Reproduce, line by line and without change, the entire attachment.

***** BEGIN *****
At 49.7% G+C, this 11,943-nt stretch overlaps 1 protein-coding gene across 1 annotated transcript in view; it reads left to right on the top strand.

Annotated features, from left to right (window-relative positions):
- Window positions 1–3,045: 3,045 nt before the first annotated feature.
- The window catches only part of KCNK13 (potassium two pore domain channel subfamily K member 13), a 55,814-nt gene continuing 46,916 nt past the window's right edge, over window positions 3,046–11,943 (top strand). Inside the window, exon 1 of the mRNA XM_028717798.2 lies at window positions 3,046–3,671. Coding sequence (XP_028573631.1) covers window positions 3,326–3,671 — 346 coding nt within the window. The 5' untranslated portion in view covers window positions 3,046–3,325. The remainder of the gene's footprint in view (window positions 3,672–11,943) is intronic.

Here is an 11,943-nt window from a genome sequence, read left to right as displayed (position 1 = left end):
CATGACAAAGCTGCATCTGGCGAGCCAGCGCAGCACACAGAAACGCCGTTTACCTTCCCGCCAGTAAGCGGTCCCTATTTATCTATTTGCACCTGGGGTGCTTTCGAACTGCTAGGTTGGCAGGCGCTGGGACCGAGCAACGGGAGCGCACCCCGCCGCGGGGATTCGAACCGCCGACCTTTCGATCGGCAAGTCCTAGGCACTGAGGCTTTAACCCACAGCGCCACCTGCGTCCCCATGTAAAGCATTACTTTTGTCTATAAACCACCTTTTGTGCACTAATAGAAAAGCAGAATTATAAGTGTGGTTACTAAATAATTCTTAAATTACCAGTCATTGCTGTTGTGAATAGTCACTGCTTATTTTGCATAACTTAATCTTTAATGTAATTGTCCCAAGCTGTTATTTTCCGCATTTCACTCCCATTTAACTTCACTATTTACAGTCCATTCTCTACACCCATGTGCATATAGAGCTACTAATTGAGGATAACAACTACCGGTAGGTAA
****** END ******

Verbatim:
At 49.7% G+C, this 11,943-nt stretch overlaps 1 protein-coding gene across 1 annotated transcript in view; it reads left to right on the top strand.

Annotated features, from left to right (window-relative positions):
- Window positions 1–3,045: 3,045 nt before the first annotated feature.
- The window catches only part of KCNK13 (potassium two pore domain channel subfamily K member 13), a 55,814-nt gene continuing 46,916 nt past the window's right edge, over window positions 3,046–11,943 (top strand). Inside the window, exon 1 of the mRNA XM_028717798.2 lies at window positions 3,046–3,671. Coding sequence (XP_028573631.1) covers window positions 3,326–3,671 — 346 coding nt within the window. The 5' untranslated portion in view covers window positions 3,046–3,325. The remainder of the gene's footprint in view (window positions 3,672–11,943) is intronic.

Here is an 11,943-nt window from a genome sequence, read left to right as displayed (position 1 = left end):
CATGACAAAGCTGCATCTGGCGAGCCAGCGCAGCACACAGAAACGCCGTTTACCTTCCCGCCAGTAAGCGGTCCCTATTTATCTATTTGCACCTGGGGTGCTTTCGAACTGCTAGGTTGGCAGGCGCTGGGACCGAGCAACGGGAGCGCACCCCGCCGCGGGGATTCGAACCGCCGACCTTTCGATCGGCAAGTCCTAGGCACTGAGGCTTTAACCCACAGCGCCACCTGCGTCCCCATGTAAAGCATTACTTTTGTCTATAAACCACCTTTTGTGCACTAATAGAAAAGCAGAATTATAAGTGTGGTTACTAAATAATTCTTAAATTACCAGTCATTGCTGTTGTGAATAGTCACTGCTTATTTTGCATAACTTAATCTTTAATGTAATTGTCCCAAGCTGTTATTTTCCGCATTTCACTCCCATTTAACTTCACTATTTACAGTCCATTCTCTACACCCATGTGCATATAGAGCTACTAATTGAGGATAACAACTACCGGTAGGTAA